Justification by faith alone was the central doctrine of the Reformation. Martin Luther said it is “the article upon which the church stands or falls.” In other words, a church isn’t a church (or won’t be for long) if it doesn’t have this central doctrine. Like a basketball team with no hoop or a marriage with no love, is a church without justification by faith alone.
You Can’t Justify Yourself
In the film Chariots of Fire, British runner Harold Abrams, is driven to win gold. In the lead up to the final race of the Olympics, he realizes his drive to win is rooted in his need to prove himself and his worth. “[I]n one hour's time, I will be out there again. I will raise my eyes and look down that corridor; 4 feet wide, with 10 lonely seconds to justify my existence. But will I? I've known the fear of losing but now I am almost too frightened to win.”
He knows he needs to be justified, to have ultimate worth and value, but he realizes he has spent his whole life trying to get it through his own work. And now that he is about to accomplish that work, he sees it’s not enough. His work won’t do it. He can’t justify himself.
Faith Alone (= Faith, NOT Works)
One of Martin Luther’s greatest theological breakthroughs was the realization that he could not justify himself by his own works. In The Freedom of a Christian, he writes:
Our faith in Christ does not free us from works but from false opinions concerning works, that is, from the foolish presumption that justification is acquired by works.
None of his works could make God accept him. It wasn’t up to him to make himself acceptable to God or others. God had to do the justifying for him. Only trust in God’s grace in Christ can make us right with God. Faith alone justifies the sinner.
It is clear, then, that a Christian has all that he needs in faith and needs no works to justify him; and if he has no need of works, he has no need of the law; and if he has no need of the law, surely he is free from the law.
He isn’t claiming a Christian does no works or that we don’t obey God’s law. Instead, our works are done from God’s acceptance, not for it. Having been justified by God, we are free to worship Him and love others.
So also our works should be done, not that we may be justified by them, since being justified beforehand by faith, we ought to do all things freely and joyfully for the sake of others.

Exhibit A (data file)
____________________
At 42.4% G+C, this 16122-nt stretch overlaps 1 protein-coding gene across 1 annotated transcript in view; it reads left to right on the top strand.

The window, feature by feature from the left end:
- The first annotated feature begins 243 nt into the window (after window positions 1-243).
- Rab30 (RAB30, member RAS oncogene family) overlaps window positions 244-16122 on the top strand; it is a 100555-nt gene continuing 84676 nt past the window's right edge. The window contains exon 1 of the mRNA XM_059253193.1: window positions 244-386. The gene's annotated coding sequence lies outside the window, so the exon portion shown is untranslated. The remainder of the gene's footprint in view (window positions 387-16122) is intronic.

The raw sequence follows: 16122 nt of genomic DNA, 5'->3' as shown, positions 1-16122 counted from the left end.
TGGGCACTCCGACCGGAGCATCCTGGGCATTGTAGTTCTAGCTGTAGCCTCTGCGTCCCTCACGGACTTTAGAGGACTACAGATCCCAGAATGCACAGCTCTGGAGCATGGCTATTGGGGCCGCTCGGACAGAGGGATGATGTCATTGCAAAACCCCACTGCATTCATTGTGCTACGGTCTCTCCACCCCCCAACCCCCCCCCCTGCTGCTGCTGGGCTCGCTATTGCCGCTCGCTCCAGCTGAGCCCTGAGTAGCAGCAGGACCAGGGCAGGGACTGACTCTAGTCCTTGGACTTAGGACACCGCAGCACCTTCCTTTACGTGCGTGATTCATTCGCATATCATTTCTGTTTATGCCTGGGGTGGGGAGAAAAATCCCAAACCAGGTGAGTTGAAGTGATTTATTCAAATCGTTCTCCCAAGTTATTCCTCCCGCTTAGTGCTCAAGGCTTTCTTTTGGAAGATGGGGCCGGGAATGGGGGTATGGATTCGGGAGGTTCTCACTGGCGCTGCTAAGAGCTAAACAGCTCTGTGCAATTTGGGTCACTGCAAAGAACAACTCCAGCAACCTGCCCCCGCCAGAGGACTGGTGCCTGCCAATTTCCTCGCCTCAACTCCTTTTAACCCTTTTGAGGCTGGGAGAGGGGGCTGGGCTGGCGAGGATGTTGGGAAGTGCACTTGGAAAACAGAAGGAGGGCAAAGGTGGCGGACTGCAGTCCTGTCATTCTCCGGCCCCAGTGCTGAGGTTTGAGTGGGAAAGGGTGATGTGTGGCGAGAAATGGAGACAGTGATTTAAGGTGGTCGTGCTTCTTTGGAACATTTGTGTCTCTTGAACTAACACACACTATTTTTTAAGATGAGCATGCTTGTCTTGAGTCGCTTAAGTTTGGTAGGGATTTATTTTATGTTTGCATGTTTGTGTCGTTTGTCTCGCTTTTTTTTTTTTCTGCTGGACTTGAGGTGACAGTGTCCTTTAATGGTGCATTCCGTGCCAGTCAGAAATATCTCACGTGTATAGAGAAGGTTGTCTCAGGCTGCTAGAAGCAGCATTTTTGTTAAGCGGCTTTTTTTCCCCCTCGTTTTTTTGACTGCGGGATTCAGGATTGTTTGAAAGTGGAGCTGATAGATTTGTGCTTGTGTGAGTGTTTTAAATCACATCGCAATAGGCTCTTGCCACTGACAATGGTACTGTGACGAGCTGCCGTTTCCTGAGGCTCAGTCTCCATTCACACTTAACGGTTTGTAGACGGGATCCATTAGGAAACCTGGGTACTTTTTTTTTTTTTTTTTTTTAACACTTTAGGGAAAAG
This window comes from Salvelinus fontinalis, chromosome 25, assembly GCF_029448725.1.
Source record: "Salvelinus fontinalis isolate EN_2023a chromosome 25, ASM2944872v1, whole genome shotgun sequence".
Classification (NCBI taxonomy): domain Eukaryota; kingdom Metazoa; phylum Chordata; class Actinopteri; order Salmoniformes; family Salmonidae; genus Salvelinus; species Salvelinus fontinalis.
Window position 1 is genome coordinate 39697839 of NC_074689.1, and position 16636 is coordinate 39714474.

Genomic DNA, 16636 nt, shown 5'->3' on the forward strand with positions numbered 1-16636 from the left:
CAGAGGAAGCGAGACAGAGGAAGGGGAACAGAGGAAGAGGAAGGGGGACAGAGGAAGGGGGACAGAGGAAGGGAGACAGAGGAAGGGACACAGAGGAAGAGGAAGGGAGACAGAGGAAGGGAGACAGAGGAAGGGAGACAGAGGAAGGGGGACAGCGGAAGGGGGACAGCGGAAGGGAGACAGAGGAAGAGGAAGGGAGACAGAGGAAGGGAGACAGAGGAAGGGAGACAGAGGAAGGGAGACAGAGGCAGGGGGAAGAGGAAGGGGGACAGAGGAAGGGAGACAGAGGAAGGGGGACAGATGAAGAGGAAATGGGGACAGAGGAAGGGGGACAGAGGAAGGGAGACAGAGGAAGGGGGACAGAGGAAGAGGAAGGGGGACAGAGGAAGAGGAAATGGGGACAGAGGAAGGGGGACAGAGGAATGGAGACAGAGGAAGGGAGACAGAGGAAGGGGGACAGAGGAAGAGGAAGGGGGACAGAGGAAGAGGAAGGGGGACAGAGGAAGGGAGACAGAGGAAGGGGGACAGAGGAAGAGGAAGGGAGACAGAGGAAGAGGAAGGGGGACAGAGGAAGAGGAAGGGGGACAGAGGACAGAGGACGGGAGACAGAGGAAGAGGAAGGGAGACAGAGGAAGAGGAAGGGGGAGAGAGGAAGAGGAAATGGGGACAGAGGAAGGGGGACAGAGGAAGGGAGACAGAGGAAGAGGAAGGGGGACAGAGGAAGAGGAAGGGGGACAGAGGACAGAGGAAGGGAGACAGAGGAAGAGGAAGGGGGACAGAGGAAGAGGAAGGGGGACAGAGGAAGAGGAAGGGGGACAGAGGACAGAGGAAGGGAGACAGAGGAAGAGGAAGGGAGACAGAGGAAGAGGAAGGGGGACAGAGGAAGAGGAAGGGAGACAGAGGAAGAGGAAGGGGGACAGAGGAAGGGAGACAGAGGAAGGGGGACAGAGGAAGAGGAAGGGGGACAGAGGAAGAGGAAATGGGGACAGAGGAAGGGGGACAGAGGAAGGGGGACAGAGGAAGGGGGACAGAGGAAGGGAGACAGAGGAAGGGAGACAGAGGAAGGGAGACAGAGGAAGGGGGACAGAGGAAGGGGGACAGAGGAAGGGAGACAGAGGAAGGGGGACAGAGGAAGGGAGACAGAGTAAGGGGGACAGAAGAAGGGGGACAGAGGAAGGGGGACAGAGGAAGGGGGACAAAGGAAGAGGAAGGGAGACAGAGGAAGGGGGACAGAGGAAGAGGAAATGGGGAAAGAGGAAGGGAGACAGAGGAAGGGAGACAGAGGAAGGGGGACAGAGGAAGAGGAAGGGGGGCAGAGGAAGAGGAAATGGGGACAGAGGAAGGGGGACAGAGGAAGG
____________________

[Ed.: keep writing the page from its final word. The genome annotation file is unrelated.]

Get Drunk on Justification By Faith Alone
Faith sets the Christian free. Justification by faith frees us from any need to earn approval from God or others. We have everything in Christ! We can now rest in these riches and enjoy life in Him forever! Luther's passion for faith alone stemmed from the joy and peace it brought him:
[H]e who has had even a faint taste of it can never write, speak, meditate, or hear enough concerning it.
[T]rue faith in Christ is a treasure beyond comparison which brings with it complete salvation and saves man from every evil.
[T]hrough faith alone without works the soul is justified by the Word of God, sanctified, made true, peaceful, and free, filled with every blessing and truly made a child of God.
By faith we have “the immeasurable riches of his grace in kindness toward us in Christ Jesus” (Eph. 2:7). If we have everything in Christ (1 Cor. 3:21-23), what more do we need? And when you realize the magnitude of God’s grace given to us through faith, you can’t help rejoicing:
Since these promises of God are holy, true, righteous, free, and peaceful words, full of goodness, the soul which clings to them with a firm faith will be so closely united with them and altogether absorbed by them that it not only will share in all their power but will be saturated and intoxicated by them.
Luther said we should get drunk on faith! This doctrine is so glorious, this promise so wonderful, that we can become intoxicated with it! The freedom faith brings should make our spirits sing.